When I was an agent, I often figured out ways that the elderly could keep their homes. Even if it meant calling their relatives – sons and grandsons – and saying something such as: “Your grandma doesn’t really want to sell. Moving at her age will make her so unhappy. Considering that, one day, you’re going to inherit this home, surely you could use some of your youthful fitness to help her maintain and keep her home.” Many times, this strategy worked.
Sadly, it’s younger relatives who often push elderly folk to sell their homes; but these are the people who should be helping the elderly to keep their homes.
If you have any elderly relative who’s one day going to leave you a home worth a million dollars or more, surely you could help them clean their gutters? Don’t have time? Too busy working in your own career and looking after your own young family? Okay, well how about throwing in some of your huge income and help pay a maintenance contractor to help your elderly relative?
As for you agents who see the elderly folk as one of the easiest sales you’ll ever make – which will give you one of your juiciest commissions – why not try another approach that will enrich you emotionally rather than financially? Help them keep their homes.
Here’s another common scenario that happens with the elderly in the real estate world: They live in a large city. Often, they will have decided to move to a sleepy coastal town they’ve been visiting for years. But visiting is not the same as living.
Thousands of elderly folks sell up in a big city, move to a small town and then the shock hits them. No friends, they are all back in the city. So too their family, back in the city. Sure, they said the family would visit or they’d visit the family – but it doesn’t happen. They have made a huge mistake.
Unfortunately, for many of them, they don’t have enough funds to sell up in that little town and move back to the city.
Here’s what I used to say to people before they made the often-irreversible decision to sell in the city and retire in a far-away town. “Rent out your home in Sydney and then go to your little town and rent a home for a year. Within a few months, you’ll know if you’ve made the right move.”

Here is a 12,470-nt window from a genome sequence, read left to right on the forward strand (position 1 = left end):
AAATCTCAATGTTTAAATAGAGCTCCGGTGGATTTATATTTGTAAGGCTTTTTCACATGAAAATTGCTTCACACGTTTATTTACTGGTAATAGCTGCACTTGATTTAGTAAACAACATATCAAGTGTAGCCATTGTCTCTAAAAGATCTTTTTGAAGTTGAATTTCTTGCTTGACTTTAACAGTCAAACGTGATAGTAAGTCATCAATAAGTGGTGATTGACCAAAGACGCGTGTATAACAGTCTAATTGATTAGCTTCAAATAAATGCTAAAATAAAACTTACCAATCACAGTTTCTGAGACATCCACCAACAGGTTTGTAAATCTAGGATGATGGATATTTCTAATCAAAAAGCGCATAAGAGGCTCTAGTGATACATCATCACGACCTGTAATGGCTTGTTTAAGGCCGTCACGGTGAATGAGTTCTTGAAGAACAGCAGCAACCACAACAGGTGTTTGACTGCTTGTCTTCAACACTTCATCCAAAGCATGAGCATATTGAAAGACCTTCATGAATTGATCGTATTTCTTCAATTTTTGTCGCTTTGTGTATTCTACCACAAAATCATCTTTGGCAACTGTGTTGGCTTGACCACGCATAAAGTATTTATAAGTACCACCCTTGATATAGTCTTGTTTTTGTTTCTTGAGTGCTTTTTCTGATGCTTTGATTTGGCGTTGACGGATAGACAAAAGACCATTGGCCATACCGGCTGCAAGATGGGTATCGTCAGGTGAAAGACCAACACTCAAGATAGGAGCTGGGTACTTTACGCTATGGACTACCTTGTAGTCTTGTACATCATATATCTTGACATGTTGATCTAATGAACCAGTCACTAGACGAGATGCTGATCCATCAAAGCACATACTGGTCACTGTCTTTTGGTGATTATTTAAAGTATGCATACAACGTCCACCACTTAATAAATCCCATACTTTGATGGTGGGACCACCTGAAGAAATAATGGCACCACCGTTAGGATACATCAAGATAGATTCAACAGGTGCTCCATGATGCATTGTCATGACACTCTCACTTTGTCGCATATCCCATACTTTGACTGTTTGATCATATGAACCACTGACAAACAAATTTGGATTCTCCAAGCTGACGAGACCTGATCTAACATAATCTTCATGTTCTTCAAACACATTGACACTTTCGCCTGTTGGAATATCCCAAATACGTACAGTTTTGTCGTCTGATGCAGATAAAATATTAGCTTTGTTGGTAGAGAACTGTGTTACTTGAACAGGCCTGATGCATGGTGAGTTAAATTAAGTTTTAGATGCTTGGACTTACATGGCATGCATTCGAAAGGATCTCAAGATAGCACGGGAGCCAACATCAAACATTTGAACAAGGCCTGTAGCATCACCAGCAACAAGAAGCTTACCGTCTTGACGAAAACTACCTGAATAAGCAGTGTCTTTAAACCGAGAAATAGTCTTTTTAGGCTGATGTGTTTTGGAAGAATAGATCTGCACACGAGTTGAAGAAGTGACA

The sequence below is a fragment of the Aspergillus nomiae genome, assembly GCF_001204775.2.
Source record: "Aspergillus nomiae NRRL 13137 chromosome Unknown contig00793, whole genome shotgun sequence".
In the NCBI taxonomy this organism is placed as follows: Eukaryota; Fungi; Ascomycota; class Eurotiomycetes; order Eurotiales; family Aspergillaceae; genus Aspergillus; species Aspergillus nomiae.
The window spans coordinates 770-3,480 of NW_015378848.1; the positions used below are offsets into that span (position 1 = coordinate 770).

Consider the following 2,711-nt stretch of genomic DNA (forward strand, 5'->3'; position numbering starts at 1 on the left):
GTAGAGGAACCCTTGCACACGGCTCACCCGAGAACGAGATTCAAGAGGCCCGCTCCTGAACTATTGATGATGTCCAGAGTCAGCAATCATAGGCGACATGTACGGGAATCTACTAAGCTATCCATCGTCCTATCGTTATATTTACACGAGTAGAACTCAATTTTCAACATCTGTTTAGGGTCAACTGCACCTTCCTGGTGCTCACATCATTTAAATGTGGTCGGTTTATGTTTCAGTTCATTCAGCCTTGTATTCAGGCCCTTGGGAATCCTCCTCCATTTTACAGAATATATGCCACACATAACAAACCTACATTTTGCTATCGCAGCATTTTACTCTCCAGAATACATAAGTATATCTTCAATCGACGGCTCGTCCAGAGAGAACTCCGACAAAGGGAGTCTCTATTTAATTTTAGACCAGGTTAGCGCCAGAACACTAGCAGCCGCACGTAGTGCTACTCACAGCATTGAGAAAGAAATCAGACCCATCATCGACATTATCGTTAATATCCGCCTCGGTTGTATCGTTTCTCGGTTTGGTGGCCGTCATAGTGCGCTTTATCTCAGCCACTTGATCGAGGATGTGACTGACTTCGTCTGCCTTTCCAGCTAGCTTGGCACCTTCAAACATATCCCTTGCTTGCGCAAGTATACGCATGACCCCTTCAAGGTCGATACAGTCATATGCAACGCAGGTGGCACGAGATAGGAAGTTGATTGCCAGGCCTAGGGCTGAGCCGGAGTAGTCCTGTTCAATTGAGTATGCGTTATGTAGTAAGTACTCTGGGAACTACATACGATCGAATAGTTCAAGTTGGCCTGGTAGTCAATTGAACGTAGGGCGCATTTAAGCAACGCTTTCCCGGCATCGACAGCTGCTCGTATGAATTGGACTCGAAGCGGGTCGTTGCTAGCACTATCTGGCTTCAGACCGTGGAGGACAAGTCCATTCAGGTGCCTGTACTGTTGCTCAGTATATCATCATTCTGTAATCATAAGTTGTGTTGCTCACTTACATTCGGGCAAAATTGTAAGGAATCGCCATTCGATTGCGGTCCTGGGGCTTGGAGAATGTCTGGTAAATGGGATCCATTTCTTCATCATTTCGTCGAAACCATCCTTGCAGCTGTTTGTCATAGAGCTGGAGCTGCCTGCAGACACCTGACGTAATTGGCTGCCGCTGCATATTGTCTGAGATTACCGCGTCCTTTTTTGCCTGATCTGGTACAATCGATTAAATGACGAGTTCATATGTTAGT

Many people took my advice. And guess what? Most chose not to sell.
There is something inherent in all of us about our roots. It’s allegorical. Read the story of Christian in Pilgrim’s Progress and you’ll know what to do.
Most of the points I have made in this article were raised in my talk with Doug. To my shame, he told me of many services that are available to help the elderly these days – and yet I was unaware of them. If you want to stay in your home instead of selling it, check out what help is available to you. Like me, you may well be surprised.
Is there anytime where we deserve happiness more than in our twilight years?
If you’re elderly and feeling pressured – by what or who, it doesn’t matter – to sell your home and move somewhere “easier for you”, resist that pressure. Stand up for yourself and say, “I don’t want easier, I want happier. And I am happiest in my own home where I have been happy for many years, thank you.”
And never mind what your relatives tell you. They’ll stay with you. As the old saying goes, “Where there’s a will, there’s a relative.”
The people in real estate who always make me smile are those who, once they reach about 60, start to repeat the same statement about their family home every time they are asked if (or when) they are selling: “They’ll carry me out of here in a box.”
Surely that’s the perfect way to leave the home you love – in a box.